http://www.geocities.com/plantldy.geo/knitting.html
http://www.dawnbrocco.com/tech.html


Long Knitting Needles
Kathy writes: My mother is an avid knitter, amongst many other homemade talents - when I started to knit many years ago - I turned to her for advice and when I told her that the knitting needles were too long, she said - cut them off - so my husband immediately took charge and took off the tips where the size of the needle is printed, sawed off the needle to the length I wanted and put the tip back on; from then on - no more long, awkward knitting needles!! One of those 'taken for granted' types of information our elders possess in overabundance.


Alternate Foundation Row Technique - other than the usual long first starting chain (Crochet).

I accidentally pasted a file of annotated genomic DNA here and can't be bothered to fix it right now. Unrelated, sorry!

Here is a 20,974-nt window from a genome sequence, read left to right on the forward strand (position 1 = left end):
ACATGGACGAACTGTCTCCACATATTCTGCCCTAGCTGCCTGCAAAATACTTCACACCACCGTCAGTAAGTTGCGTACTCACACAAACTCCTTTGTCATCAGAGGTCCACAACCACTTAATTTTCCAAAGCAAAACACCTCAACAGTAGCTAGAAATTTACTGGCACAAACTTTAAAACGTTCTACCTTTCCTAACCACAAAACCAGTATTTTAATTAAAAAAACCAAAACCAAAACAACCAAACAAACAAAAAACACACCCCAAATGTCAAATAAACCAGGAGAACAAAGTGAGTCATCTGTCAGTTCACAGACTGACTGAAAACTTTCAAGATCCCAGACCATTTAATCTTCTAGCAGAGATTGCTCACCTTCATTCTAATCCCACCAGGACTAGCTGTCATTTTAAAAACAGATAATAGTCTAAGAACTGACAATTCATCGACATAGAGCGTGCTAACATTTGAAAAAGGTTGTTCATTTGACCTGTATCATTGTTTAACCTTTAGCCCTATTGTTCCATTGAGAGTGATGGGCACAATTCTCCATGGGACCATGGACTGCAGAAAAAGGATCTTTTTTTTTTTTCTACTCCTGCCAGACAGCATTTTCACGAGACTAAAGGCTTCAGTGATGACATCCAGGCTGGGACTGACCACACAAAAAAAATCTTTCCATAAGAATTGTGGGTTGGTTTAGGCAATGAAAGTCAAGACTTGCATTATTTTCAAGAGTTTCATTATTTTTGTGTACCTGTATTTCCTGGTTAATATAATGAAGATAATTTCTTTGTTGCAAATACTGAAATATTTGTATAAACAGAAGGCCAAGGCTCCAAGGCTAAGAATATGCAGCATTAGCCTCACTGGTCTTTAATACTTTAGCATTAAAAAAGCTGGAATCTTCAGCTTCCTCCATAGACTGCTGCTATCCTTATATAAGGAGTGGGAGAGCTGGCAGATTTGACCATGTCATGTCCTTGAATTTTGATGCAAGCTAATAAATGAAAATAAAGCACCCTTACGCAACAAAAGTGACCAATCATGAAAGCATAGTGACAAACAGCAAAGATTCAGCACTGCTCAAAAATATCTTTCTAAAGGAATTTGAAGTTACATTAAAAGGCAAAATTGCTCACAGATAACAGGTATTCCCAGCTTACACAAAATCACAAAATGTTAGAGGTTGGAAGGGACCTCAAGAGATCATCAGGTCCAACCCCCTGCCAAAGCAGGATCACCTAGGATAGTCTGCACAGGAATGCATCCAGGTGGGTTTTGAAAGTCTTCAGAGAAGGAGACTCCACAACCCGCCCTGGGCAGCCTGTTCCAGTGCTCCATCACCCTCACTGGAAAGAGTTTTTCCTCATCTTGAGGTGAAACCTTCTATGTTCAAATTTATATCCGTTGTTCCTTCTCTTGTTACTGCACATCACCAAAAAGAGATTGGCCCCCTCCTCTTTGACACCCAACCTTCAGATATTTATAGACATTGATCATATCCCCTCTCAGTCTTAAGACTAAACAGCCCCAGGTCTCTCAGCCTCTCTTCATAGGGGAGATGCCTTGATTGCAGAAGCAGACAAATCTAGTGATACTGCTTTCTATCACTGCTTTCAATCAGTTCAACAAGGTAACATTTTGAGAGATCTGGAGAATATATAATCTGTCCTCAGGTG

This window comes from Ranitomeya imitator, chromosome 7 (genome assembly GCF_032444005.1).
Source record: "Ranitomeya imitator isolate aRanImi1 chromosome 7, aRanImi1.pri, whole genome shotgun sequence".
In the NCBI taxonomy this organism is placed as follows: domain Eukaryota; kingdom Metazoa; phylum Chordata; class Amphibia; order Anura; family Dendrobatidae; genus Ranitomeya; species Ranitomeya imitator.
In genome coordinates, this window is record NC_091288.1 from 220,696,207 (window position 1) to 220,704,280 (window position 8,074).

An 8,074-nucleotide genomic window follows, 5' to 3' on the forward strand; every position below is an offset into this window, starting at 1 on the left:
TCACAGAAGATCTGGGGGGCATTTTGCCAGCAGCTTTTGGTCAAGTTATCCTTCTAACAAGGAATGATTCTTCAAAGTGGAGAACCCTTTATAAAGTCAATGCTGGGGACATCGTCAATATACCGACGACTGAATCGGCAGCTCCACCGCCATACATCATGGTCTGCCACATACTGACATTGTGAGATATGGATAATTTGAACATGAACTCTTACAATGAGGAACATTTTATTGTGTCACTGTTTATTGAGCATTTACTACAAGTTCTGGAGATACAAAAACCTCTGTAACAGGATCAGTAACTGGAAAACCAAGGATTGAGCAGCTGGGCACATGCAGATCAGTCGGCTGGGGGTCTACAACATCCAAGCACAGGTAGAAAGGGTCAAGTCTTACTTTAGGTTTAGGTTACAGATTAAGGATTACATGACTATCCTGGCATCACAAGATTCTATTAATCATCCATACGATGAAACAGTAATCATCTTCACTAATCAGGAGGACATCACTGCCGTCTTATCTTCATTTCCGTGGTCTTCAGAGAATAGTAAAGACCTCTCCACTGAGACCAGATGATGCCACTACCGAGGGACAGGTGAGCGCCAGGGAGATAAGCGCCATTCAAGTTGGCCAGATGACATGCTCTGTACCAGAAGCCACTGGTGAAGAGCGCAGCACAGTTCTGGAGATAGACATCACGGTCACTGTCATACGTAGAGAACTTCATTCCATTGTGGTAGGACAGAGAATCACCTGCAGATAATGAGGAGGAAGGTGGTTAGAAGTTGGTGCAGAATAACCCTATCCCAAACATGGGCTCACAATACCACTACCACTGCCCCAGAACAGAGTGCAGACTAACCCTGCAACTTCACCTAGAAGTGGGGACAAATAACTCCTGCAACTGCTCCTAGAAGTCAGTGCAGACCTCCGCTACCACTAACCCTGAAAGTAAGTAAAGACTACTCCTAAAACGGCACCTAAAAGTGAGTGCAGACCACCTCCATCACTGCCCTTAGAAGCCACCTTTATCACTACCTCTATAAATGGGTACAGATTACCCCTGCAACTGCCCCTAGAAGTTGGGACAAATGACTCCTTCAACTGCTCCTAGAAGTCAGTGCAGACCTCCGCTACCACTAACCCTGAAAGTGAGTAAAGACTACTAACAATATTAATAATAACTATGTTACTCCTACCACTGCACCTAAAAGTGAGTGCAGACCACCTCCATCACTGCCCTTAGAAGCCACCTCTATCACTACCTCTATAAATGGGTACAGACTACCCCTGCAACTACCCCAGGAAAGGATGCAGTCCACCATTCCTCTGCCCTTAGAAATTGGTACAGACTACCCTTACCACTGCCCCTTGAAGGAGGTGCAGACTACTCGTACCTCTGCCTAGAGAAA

Thanks to Carole for bringing this method to my attention.
Tips Ďn Trix: Try the Foundation Stitch


Learning to knit with short knitting needles.
Elizabeth in NH writes: I was reading your tip Long Knitting needles...my mom taught my daughter how to knit when she was little by taking small needles with points at both ends and all she did was take a small cork and put on other end... my daughter still uses needles today.


Thanks to Ellen for these craft tip links:
http://www.knitting-crochet.com/tip.html
This site tells you what you can do with granny squares such as putting together to make.
http://www.geocities.com/Heartland/Ranch/4054/grannies.htm
Here is a site with tips from other crocheters that may be helpful with their projects and they want to leave a little help for someone else
http://www.crochetnmore.com/123tips2000.htm
Tips for Beginners.
Thanks to a web site visitor (who wishes to remain anonymous) for these great tips.